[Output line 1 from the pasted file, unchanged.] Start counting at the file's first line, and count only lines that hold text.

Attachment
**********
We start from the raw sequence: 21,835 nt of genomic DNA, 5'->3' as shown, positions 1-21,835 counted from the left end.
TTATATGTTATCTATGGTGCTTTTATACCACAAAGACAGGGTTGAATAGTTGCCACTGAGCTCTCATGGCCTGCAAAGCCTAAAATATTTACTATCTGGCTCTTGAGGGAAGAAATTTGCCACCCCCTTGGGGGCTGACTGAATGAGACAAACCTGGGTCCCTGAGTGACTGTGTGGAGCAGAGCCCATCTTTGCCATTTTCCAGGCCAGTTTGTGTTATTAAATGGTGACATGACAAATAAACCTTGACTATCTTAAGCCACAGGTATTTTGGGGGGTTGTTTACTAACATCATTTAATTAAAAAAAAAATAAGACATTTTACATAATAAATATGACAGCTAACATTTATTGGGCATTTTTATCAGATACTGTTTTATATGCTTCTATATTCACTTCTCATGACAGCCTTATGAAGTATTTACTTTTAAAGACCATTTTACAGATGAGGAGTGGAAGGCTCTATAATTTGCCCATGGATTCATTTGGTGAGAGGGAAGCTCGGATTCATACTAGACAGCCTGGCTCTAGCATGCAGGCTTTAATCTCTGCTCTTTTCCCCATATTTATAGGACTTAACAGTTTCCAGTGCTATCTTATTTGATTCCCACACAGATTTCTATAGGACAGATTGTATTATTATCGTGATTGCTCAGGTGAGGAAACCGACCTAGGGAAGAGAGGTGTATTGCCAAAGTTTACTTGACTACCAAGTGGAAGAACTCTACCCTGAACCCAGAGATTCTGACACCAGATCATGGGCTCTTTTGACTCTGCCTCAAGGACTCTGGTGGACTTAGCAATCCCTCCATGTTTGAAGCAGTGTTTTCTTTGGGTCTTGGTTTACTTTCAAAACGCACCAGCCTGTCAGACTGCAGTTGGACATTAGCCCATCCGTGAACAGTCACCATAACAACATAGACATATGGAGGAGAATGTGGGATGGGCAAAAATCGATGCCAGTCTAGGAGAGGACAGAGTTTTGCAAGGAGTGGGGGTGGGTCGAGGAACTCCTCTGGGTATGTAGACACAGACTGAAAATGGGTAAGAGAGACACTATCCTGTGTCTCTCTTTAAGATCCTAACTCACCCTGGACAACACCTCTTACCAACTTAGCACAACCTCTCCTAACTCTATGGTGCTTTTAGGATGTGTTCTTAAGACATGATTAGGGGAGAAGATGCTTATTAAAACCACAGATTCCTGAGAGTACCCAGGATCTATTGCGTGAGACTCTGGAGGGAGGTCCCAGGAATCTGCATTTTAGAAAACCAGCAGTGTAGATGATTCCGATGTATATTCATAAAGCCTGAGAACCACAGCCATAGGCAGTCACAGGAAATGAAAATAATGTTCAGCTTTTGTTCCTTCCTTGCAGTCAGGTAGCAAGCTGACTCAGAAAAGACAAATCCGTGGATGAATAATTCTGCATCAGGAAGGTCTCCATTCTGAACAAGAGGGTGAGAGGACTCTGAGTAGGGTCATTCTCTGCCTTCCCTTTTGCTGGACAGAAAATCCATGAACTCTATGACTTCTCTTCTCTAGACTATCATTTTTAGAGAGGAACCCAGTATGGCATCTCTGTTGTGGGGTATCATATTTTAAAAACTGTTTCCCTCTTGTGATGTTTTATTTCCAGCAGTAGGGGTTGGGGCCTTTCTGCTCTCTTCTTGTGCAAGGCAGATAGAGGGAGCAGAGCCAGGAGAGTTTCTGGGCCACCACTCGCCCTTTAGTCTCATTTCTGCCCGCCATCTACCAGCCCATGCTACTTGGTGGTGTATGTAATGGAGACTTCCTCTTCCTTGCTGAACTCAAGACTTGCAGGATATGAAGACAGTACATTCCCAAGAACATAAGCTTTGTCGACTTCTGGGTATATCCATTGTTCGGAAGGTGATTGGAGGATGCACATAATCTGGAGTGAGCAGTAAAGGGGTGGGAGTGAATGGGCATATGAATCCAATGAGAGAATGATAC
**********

We start from the raw sequence: 21,835 nt of genomic DNA, 5'->3' as shown, positions 1-21,835 counted from the left end.